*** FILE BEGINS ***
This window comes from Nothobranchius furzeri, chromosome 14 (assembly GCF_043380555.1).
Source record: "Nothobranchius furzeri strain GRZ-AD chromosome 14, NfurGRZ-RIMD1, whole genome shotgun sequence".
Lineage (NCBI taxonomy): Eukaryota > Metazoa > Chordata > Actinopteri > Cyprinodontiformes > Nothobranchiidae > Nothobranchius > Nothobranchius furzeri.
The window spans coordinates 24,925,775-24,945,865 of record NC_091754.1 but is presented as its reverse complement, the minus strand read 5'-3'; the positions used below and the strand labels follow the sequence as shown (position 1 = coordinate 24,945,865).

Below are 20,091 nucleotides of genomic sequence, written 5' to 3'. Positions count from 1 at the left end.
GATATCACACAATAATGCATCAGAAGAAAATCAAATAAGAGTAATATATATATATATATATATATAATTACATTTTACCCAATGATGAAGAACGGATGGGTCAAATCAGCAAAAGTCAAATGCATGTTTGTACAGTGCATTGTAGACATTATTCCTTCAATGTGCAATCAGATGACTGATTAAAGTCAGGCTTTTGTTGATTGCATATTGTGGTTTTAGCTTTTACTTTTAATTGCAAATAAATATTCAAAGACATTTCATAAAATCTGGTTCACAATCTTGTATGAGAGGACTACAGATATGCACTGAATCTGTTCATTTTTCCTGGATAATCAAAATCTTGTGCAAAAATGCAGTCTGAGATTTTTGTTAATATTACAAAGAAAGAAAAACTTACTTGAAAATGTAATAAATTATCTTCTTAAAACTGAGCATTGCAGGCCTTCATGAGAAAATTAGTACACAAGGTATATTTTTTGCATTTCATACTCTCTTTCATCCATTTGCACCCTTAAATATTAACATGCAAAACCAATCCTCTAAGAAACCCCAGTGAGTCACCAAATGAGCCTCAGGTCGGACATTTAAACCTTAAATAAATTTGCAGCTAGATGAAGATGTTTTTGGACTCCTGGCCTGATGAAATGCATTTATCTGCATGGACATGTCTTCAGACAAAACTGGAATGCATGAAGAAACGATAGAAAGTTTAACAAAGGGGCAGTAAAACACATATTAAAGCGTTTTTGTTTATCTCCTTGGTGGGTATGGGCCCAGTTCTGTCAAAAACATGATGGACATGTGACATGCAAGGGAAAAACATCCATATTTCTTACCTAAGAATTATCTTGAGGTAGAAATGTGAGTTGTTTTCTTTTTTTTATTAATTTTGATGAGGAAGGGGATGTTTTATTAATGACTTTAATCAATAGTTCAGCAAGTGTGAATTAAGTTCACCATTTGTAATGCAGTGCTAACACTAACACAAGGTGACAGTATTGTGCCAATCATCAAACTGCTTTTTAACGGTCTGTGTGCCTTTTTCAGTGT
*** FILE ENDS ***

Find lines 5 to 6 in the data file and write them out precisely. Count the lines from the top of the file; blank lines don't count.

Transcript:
Below are 20,091 nucleotides of genomic sequence, written 5' to 3'. Positions count from 1 at the left end.
GATATCACACAATAATGCATCAGAAGAAAATCAAATAAGAGTAATATATATATATATATATATATAATTACATTTTACCCAATGATGAAGAACGGATGGGTCAAATCAGCAAAAGTCAAATGCATGTTTGTACAGTGCATTGTAGACATTATTCCTTCAATGTGCAATCAGATGACTGATTAAAGTCAGGCTTTTGTTGATTGCATATTGTGGTTTTAGCTTTTACTTTTAATTGCAAATAAATATTCAAAGACATTTCATAAAATCTGGTTCACAATCTTGTATGAGAGGACTACAGATATGCACTGAATCTGTTCATTTTTCCTGGATAATCAAAATCTTGTGCAAAAATGCAGTCTGAGATTTTTGTTAATATTACAAAGAAAGAAAAACTTACTTGAAAATGTAATAAATTATCTTCTTAAAACTGAGCATTGCAGGCCTTCATGAGAAAATTAGTACACAAGGTATATTTTTTGCATTTCATACTCTCTTTCATCCATTTGCACCCTTAAATATTAACATGCAAAACCAATCCTCTAAGAAACCCCAGTGAGTCACCAAATGAGCCTCAGGTCGGACATTTAAACCTTAAATAAATTTGCAGCTAGATGAAGATGTTTTTGGACTCCTGGCCTGATGAAATGCATTTATCTGCATGGACATGTCTTCAGACAAAACTGGAATGCATGAAGAAACGATAGAAAGTTTAACAAAGGGGCAGTAAAACACATATTAAAGCGTTTTTGTTTATCTCCTTGGTGGGTATGGGCCCAGTTCTGTCAAAAACATGATGGACATGTGACATGCAAGGGAAAAACATCCATATTTCTTACCTAAGAATTATCTTGAGGTAGAAATGTGAGTTGTTTTCTTTTTTTTATTAATTTTGATGAGGAAGGGGATGTTTTATTAATGACTTTAATCAATAGTTCAGCAAGTGTGAATTAAGTTCACCATTTGTAATGCAGTGCTAACACTAACACAAGGTGACAGTATTGTGCCAATCATCAAACTGCTTTTTAACGGTCTGTGTGCCTTTTTCAGTGT